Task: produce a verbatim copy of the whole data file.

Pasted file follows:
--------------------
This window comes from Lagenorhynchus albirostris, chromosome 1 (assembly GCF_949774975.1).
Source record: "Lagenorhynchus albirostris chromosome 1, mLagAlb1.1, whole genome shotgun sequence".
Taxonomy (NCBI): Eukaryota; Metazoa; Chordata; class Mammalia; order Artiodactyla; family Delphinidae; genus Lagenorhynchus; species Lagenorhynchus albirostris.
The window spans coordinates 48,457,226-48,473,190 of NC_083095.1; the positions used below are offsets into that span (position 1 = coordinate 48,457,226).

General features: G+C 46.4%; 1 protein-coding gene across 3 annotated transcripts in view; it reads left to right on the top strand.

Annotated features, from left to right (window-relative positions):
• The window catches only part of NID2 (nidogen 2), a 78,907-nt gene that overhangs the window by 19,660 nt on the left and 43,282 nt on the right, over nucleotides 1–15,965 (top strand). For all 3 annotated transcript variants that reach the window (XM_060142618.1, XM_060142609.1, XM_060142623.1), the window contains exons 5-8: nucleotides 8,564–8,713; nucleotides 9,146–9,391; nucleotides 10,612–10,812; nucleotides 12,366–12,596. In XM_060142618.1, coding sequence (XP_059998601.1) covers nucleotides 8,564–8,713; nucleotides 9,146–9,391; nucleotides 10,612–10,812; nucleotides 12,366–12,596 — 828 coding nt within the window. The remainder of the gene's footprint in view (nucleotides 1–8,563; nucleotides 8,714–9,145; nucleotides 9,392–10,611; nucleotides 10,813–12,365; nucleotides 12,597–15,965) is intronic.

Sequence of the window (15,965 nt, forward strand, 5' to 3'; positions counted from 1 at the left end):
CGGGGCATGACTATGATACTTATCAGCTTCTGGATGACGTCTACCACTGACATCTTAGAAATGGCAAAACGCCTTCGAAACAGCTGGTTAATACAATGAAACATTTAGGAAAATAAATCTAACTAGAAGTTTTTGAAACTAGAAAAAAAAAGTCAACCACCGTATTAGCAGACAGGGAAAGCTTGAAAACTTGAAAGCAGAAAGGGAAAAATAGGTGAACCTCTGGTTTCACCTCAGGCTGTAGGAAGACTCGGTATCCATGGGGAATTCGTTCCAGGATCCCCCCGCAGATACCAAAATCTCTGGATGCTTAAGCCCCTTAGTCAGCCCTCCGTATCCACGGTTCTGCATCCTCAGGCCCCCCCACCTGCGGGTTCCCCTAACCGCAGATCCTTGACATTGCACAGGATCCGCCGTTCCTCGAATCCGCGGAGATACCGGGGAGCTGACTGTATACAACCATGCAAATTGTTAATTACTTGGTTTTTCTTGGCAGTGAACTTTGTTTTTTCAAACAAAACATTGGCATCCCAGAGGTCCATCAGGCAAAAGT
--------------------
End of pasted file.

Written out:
This window comes from Lagenorhynchus albirostris, chromosome 1 (assembly GCF_949774975.1).
Source record: "Lagenorhynchus albirostris chromosome 1, mLagAlb1.1, whole genome shotgun sequence".
Taxonomy (NCBI): Eukaryota; Metazoa; Chordata; class Mammalia; order Artiodactyla; family Delphinidae; genus Lagenorhynchus; species Lagenorhynchus albirostris.
The window spans coordinates 48,457,226-48,473,190 of NC_083095.1; the positions used below are offsets into that span (position 1 = coordinate 48,457,226).

General features: G+C 46.4%; 1 protein-coding gene across 3 annotated transcripts in view; it reads left to right on the top strand.

Annotated features, from left to right (window-relative positions):
• The window catches only part of NID2 (nidogen 2), a 78,907-nt gene that overhangs the window by 19,660 nt on the left and 43,282 nt on the right, over nucleotides 1–15,965 (top strand). For all 3 annotated transcript variants that reach the window (XM_060142618.1, XM_060142609.1, XM_060142623.1), the window contains exons 5-8: nucleotides 8,564–8,713; nucleotides 9,146–9,391; nucleotides 10,612–10,812; nucleotides 12,366–12,596. In XM_060142618.1, coding sequence (XP_059998601.1) covers nucleotides 8,564–8,713; nucleotides 9,146–9,391; nucleotides 10,612–10,812; nucleotides 12,366–12,596 — 828 coding nt within the window. The remainder of the gene's footprint in view (nucleotides 1–8,563; nucleotides 8,714–9,145; nucleotides 9,392–10,611; nucleotides 10,813–12,365; nucleotides 12,597–15,965) is intronic.

Sequence of the window (15,965 nt, forward strand, 5' to 3'; positions counted from 1 at the left end):
CGGGGCATGACTATGATACTTATCAGCTTCTGGATGACGTCTACCACTGACATCTTAGAAATGGCAAAACGCCTTCGAAACAGCTGGTTAATACAATGAAACATTTAGGAAAATAAATCTAACTAGAAGTTTTTGAAACTAGAAAAAAAAAGTCAACCACCGTATTAGCAGACAGGGAAAGCTTGAAAACTTGAAAGCAGAAAGGGAAAAATAGGTGAACCTCTGGTTTCACCTCAGGCTGTAGGAAGACTCGGTATCCATGGGGAATTCGTTCCAGGATCCCCCCGCAGATACCAAAATCTCTGGATGCTTAAGCCCCTTAGTCAGCCCTCCGTATCCACGGTTCTGCATCCTCAGGCCCCCCCACCTGCGGGTTCCCCTAACCGCAGATCCTTGACATTGCACAGGATCCGCCGTTCCTCGAATCCGCGGAGATACCGGGGAGCTGACTGTATACAACCATGCAAATTGTTAATTACTTGGTTTTTCTTGGCAGTGAACTTTGTTTTTTCAAACAAAACATTGGCATCCCAGAGGTCCATCAGGCAAAAGT